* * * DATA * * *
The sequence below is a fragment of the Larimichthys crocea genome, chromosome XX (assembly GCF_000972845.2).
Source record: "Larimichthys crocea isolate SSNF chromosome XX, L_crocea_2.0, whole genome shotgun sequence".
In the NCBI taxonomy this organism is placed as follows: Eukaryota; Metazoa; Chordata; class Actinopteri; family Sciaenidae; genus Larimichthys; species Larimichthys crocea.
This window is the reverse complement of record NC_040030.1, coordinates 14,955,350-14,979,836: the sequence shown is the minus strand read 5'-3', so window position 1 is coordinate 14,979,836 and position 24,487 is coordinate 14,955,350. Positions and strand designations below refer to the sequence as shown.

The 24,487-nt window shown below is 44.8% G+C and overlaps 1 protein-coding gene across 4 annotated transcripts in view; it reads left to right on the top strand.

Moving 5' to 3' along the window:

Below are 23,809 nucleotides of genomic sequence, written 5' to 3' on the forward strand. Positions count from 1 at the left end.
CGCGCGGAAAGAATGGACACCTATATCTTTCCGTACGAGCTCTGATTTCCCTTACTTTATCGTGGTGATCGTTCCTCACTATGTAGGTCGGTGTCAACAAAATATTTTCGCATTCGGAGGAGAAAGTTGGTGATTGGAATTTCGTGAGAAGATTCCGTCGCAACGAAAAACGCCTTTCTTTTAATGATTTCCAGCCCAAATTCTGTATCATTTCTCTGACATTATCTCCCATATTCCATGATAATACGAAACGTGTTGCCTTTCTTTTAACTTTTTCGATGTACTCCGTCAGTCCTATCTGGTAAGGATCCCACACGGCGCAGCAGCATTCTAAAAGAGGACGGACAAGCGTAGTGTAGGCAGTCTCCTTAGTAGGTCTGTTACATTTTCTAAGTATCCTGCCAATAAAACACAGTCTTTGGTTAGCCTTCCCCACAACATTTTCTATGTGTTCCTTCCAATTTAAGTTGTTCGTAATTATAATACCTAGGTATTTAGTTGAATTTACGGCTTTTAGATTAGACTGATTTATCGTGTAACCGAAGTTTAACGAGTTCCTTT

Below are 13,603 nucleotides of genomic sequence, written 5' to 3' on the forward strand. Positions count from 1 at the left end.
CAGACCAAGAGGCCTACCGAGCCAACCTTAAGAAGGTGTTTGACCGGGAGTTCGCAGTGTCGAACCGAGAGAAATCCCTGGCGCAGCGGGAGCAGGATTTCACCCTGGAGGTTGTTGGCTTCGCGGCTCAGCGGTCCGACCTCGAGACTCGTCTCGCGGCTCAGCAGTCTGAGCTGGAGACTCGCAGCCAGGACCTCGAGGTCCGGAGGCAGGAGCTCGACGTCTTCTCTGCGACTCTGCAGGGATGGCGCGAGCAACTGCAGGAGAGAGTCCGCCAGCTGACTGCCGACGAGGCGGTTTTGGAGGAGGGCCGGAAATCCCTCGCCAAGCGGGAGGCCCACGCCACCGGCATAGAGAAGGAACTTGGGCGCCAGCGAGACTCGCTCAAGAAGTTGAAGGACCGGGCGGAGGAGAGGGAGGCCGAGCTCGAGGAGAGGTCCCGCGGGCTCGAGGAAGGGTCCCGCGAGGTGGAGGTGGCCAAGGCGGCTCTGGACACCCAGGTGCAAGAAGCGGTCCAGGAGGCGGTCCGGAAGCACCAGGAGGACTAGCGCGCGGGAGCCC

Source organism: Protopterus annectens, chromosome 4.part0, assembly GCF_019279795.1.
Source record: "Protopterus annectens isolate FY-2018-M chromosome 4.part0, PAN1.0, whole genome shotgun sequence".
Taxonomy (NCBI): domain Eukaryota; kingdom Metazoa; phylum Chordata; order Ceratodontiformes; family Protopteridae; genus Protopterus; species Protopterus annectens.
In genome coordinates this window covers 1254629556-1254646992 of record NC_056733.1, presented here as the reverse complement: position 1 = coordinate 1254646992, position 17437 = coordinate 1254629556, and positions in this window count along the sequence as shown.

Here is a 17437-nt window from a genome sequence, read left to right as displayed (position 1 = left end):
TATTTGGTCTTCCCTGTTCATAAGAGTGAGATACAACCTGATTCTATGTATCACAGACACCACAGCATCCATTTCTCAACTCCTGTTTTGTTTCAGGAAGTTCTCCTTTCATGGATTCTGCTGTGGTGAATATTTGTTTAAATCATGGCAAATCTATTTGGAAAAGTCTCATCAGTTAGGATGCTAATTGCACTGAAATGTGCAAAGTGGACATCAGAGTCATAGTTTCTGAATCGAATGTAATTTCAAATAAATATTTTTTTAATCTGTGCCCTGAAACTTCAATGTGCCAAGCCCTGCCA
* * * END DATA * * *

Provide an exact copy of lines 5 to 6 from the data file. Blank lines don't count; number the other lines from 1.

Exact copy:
The 24,487-nt window shown below is 44.8% G+C and overlaps 1 protein-coding gene across 4 annotated transcripts in view; it reads left to right on the top strand.

Moving 5' to 3' along the window: